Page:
But the tour wasn't just about looking at sick animals. Students also were introduced to the wide-ranging specialties in veterinary medicine. Ward said there are nearly as many medical specialties in treating animals as there are in people medicine-including cardiology, anesthesiology, orthopedics and neurology.
While one function of the class is to get students to think deeply about human-animal interaction in society, it's also an opportunity for students to explore careers that deal with animals. 
Elizabeth Davis, a biological science major from Adairsville, grew up on a farm with chickens, goats and horses. She is considering career options with animals beyond being a veterinarian.
As she has found out in the class, there are many options.
"I've learned a lot about being a vet and other careers," she said.

Precisely so. Hands-on experience with a variety of subject matter allows students to think broadly about their future, even if they have already decided on a career. Refining our ideas about what we want to do and the best route for our talents is one of the great luxuries [and responsibilities] students enjoy at UGA. The Franklin College plays a crucial role in thse opportunities, providing the space and breadth of faculty expertise for your imagination to roam - and your perceptions to sharpen.

Transgender Awareness Week

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The transgender community is an important constituency that helps inform institutional diversity efforts on campus - not unlike many other groups on campus. Where they differ significantly from other groups, however, is the threat of violence that transgender individuals face on a far too consistent basis. To bring added attention to this situation, the University of Georgia Gay, Bisexual and Transgender Resource Center will observe Transgender Awareness Week with several events Nov. 18-20:

Transgender activist Luna Merbruja will conduct a workshop titled "Liberation From The Margins: How To Fight Racial, Gender, and Queer Violence" on Nov. 18 at 2 p.m. in Room 141 of the Tate Student Center. The workshop will focus on the struggles and violence that queer, transgender and/or people of color face in their homes, workplaces and intimate relationships.

Participants will be given an opportunity to share their experiences of survival, resistance and strategies to address violence, as well as skill sharing to create communities that support one another.

Merbruja will deliver a keynote monologue at 6:30 p.m. in Room B2 of the main library. The performance will be dedicated to the memory of activist Sylvia Rivera and other transgender women of color who fought for liberation.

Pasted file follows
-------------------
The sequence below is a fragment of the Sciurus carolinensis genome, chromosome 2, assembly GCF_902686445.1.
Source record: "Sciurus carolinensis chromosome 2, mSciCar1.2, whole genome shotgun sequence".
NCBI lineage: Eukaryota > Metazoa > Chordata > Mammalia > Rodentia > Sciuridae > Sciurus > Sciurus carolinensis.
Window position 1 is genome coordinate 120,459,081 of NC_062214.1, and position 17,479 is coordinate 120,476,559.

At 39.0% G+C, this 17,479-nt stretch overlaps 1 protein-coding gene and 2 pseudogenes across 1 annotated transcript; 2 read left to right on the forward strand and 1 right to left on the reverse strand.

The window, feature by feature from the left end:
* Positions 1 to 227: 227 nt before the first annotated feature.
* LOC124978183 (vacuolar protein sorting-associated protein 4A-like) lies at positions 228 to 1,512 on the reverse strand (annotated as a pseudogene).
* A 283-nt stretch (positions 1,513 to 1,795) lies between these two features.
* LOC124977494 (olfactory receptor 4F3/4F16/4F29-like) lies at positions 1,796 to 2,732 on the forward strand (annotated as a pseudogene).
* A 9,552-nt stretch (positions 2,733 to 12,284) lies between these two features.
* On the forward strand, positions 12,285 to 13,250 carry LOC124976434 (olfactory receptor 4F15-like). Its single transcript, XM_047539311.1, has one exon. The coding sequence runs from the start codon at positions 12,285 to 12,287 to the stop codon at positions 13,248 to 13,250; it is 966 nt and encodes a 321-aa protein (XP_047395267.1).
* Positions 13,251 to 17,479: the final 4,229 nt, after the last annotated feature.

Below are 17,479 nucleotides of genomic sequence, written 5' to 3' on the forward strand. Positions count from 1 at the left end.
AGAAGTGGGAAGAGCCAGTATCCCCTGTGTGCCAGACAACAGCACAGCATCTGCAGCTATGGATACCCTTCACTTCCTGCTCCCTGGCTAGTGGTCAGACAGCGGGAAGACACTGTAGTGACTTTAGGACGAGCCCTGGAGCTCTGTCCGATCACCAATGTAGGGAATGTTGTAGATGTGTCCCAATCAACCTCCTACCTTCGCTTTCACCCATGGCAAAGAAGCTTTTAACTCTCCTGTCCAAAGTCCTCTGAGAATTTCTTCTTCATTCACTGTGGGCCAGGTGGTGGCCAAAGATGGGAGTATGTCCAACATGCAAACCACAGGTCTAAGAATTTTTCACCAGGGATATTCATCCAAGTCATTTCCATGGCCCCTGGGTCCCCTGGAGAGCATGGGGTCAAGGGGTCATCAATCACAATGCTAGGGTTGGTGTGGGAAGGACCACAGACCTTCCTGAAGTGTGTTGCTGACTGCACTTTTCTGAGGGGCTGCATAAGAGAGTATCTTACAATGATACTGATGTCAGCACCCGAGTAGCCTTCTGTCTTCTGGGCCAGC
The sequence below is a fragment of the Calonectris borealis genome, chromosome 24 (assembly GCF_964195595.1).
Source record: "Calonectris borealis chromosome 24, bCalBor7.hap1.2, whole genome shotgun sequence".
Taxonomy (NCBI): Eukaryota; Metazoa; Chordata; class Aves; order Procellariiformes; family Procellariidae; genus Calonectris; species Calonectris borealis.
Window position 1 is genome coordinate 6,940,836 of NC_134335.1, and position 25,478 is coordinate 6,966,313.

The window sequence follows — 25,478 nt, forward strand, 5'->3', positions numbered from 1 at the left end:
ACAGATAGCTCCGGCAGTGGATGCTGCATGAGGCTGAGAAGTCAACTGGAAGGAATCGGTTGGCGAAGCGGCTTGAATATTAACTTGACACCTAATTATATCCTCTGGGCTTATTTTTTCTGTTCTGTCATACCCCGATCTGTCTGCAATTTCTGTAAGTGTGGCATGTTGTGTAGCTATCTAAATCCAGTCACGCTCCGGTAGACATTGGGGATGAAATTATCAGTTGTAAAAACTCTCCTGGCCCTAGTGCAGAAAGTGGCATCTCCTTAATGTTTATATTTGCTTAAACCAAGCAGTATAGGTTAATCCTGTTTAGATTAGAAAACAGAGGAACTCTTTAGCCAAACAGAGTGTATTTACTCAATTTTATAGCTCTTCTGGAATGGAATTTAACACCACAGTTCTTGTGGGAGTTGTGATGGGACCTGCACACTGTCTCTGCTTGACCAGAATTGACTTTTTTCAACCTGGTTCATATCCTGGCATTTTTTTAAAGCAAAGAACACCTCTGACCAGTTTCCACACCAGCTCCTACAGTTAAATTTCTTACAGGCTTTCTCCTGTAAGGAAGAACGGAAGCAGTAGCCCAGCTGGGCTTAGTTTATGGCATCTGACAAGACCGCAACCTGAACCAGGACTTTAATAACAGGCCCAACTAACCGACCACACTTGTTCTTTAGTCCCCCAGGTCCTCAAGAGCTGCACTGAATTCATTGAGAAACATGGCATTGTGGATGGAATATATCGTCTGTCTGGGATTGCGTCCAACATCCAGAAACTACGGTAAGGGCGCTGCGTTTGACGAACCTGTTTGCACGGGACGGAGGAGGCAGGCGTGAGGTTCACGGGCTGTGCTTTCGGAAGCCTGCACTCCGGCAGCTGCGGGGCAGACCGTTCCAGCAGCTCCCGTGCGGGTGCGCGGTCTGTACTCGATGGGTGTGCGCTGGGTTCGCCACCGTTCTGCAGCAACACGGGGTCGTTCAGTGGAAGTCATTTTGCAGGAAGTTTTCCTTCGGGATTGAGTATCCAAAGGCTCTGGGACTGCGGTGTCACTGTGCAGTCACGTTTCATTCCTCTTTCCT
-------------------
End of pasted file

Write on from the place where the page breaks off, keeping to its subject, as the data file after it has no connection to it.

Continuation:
The performance will illustrate how four decades of resilience has created a platform for queer and transgender liberation to permeate mainstream culture, in which there are visible queer and transgender people of color on news channels, in network series, in magazines and on the New York Times Best Seller list.

See the link for information on more events this week. The LGBT Resource Center does important work in our campus community and the Franklin College supports all efforts to make our community more inclusive. Take advantage of some of these wonderful opportunities this week to learn, acknowledge and celebrate.

The 'Anthro' in Anthropcene

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housing.jpgWho is the 'Anthro' in Anthropocene? A very good question, and professor of philosophy and women's studies Chris J. Cuomo provides the answer Thursday at the Chapel in this week's installement of the Anthropocene Lecture Series:

The term “anthropocene” has gained enormous popularity among scientists who believe that we are currently in a global geological era that is distinguished by the extensive and lasting impacts that “human” activities (i.e. fossil fuel combustion, deforestation, pollution, etc.) are having on all of Earth’s vital systems. But should the practices, institutions and decisions that have led to the current global ecological crisis be identified as human activities? Or is it more appropriate to label these activities as Western, modern, or produced by particular value systems? Does the entire human species deserve the “blame” for the problems of current “man-made” global changes, or should scholars and scientists have more specific analyses of the historical causes of present geological trends?

Again, we are very lucky to have this series of engaged, informative public presentations by some of our best faculty members. The ethical and political dimensions of the systems that guide us are probably one of the few routes to informed solutions on public policy questions. But it takes time to learn, and great expertise to teach. You can increase your own level of understanding and build your informed opinion by attending this talk at 7 pm on Thursday. Very few things are so simple and straightforward.

Georgia Debate Union wins Virginia tournament

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Feinberg_Boyce_0.jpgA two-person UGA team-Amy Feinberg of Canton, an international affairs and public relations major, and Tucker Boyce of Alpharetta, an economics major - compiled a 9-1 record and emerged victorious at an intercollegiate debate tournament featuring 32 teams from East Coast colleges hosted by Liberty University in early November. The competition included teams from Boston College, Emory University, University of Florida, Georgetown University, University of Kentucky, University of Minnesota, U.S. Military Academy, U.S. Naval Academy, Vanderbilt University and Wake Forest University.